If this decade marked the birth of a renaissance for Malayalam cinema, 2019 is perhaps where it crescendoed. We’ve finally reached a stage where even the ‘bad’ movies have become somewhat watchable. Apart from the Malayalam film industry’s ability to tell rooted stories, what’s impressive is the range it presented us with. The year gave us a film like Android Kunjappan 5.25, a ‘small’ sci-fi film with an indie spirit. It also gave us Lucifer, a well-made mass film that cleverly used stardom to rake in Rs. 200 crore. To put that figure in perspective, it means that EVERY Malayali must have contributed Rs. 50 towards its success. It feels like there’s a film being made for every mood and for all kinds of viewers. If this isn’t a sign of a healthy industry, what is?
Director: Mathukutty Xavier
A heart-warming story about a girl who gets stuck in a freezer, Helen is that rare genre film which achieves more with some great writing. With this, Anna Ben officially became the find of the year, switching between sweet wide-eyed girl and a mature woman bearing the weight of a family with considerable ease.
Director: Aashiq Abu
Aashiq Abu employed three talented writers to create Virus, based on the Nipah outbreak, and it resulted in one of the best screenplays of the year. No single character (of many) gets more than 20-odd minutes of screentime, yet the performances are so on-point that we never feel this. Despite being a medical thriller, it infuses so much sensitivity that it becomes so much more.
Android Kunjappan 5.25
How can a film about a robot become the year’s most intimate human drama? That’s what art director-turned-director Ratheesh managed with his first film. It addresses the father-son relationship like never before, giving the son and his side as much importance as the ageing father.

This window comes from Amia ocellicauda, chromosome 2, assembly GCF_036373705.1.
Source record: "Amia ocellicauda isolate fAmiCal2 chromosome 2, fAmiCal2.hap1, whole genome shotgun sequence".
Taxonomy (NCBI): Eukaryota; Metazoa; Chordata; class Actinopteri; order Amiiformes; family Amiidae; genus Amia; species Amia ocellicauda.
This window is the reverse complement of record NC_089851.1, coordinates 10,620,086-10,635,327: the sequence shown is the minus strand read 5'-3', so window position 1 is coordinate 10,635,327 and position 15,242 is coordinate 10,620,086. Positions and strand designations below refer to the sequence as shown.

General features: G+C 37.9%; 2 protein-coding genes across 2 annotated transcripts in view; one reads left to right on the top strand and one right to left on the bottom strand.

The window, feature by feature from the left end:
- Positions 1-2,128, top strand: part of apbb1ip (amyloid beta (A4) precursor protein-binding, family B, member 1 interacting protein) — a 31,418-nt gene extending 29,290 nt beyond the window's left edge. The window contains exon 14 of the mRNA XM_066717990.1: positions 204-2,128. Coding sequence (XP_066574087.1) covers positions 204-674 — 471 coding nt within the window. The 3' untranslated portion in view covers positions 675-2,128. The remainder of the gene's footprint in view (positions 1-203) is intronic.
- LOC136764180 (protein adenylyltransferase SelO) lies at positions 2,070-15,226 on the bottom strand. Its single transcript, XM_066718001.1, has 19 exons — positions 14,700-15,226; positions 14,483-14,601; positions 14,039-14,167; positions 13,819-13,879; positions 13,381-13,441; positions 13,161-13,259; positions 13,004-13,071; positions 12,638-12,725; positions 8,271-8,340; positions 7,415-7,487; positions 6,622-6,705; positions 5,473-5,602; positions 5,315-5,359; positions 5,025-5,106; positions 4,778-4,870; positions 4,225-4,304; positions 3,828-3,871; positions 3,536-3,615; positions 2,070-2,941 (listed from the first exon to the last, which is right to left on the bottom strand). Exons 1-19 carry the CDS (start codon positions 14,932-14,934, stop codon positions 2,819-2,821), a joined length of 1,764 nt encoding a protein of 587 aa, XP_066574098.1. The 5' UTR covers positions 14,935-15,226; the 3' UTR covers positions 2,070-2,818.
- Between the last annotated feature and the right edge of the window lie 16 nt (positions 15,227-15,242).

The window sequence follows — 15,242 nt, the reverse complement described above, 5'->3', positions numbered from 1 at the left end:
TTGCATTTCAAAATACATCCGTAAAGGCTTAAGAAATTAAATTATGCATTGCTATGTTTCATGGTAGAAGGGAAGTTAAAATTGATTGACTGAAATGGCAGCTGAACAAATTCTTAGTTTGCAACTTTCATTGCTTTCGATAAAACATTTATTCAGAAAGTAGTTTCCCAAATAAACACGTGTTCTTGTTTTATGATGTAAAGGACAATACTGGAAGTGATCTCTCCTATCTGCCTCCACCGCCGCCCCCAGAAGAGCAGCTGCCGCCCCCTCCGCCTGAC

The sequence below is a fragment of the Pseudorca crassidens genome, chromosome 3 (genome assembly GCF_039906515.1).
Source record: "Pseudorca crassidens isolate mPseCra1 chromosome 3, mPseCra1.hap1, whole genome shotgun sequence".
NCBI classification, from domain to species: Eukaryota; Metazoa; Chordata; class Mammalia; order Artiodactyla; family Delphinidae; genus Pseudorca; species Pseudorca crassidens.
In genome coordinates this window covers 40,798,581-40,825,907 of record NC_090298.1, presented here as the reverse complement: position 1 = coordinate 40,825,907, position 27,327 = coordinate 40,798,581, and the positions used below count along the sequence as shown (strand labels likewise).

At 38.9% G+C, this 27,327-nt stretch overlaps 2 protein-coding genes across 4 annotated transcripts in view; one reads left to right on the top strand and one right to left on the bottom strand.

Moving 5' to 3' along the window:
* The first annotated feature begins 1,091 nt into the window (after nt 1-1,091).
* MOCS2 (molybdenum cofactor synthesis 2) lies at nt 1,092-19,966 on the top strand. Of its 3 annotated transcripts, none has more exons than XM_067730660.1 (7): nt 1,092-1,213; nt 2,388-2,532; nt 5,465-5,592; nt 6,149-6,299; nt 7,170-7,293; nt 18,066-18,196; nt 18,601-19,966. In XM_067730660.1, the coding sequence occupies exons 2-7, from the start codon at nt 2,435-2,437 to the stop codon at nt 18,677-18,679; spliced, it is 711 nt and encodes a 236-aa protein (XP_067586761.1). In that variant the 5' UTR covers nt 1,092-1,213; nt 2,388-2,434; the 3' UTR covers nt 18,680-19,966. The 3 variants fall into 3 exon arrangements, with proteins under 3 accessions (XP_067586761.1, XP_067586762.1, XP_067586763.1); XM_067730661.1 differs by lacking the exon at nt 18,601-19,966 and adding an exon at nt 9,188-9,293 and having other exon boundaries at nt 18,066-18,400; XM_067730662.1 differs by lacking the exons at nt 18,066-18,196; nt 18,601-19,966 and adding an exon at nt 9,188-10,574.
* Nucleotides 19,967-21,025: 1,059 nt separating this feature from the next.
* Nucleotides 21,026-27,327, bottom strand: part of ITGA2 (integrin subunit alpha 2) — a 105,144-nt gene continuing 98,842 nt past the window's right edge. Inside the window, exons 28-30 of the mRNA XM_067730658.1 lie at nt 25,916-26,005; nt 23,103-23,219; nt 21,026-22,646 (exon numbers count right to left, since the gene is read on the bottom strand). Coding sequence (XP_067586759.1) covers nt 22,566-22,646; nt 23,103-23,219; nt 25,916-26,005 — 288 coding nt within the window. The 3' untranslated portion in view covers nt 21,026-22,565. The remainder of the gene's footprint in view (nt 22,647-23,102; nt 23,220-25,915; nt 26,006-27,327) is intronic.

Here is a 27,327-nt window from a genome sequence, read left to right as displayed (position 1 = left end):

Thanneer Mathan Dinangal
Director: Girish AD
This nostalgic time machine transported every grown-up Malayali right back to school. The hyper-detailing in the film, the in-between scenes filled with delightful nothingness and a lovely teenage romance at its centre made for this year’s biggest success story, and one helluva song in ‘Jathikkathottam’.
Director: Manu Ashokan
The film uses flying as a metaphor to tell the story of an acid attack survivor, but what makes it a supremely nuanced film is how it trains its lens on the attacker, showing us how all encompassing patriarchy can be. Parvathy delivered one of the year’s best performances — we witness her character overcome both physical and mental scars in her effort to fly and soar.
Director: Khalid Rahman
Writer-director Khalid Rahman subverts every cliché of the hyper-masculine universe of the ‘cop film’ to place a story of a vulnerable police officer who has never fired a single bullet. It discusses a terribly broken system, one that sends a group of untrained police officers to one of the country’s most volatile places with little care or concern. It was also the only Malayalam film of the year to give Mammotty some real meat to work with.
Director: Geetu Mohandas
Geetu Mohandas’ complex character study gave us the year’s best love story and Nivin Pauly in his most moving performance. Stunningly shot, the film really comes into its own in the Lakshadweep portions, which includes one of our best ever mirror scenes.
Director: Anuraj Manohar
The makers weren’t kidding when they captioned Ishq with ‘not a love story’. Before Shane Nigam became Malayalam cinema’s favourite problem child, he starred in this chilling dissection of the male ego to show us two flawed men who look at the women in their lives as mere possessions, to give us another scathing attack on patriarchy and how it conditions people.
Director: Lijo Jose Pellissery
Lijo Jose Pellissery’s most experimental work yet uses a raging bull gone wild to teach us a lesson or two about human nature. Every minute of this work of great absurdity is infused with so many surprises that you’re already planning to watch it again. The film is the answer to those who doubted Pellissery’s auteur status.
Director: Madhu C Narayanan
A broken home (literally) became the setting for one of Malayalam cinema’s modern classics and its humble antidote to the Arjun Reddys of the world. It took the story of four brothers to re-examine masculinity, family and the idea of the ‘complete man’, while also giving us ‘Shammi’, a character that mirrors the very conscience of the Malayali MAN.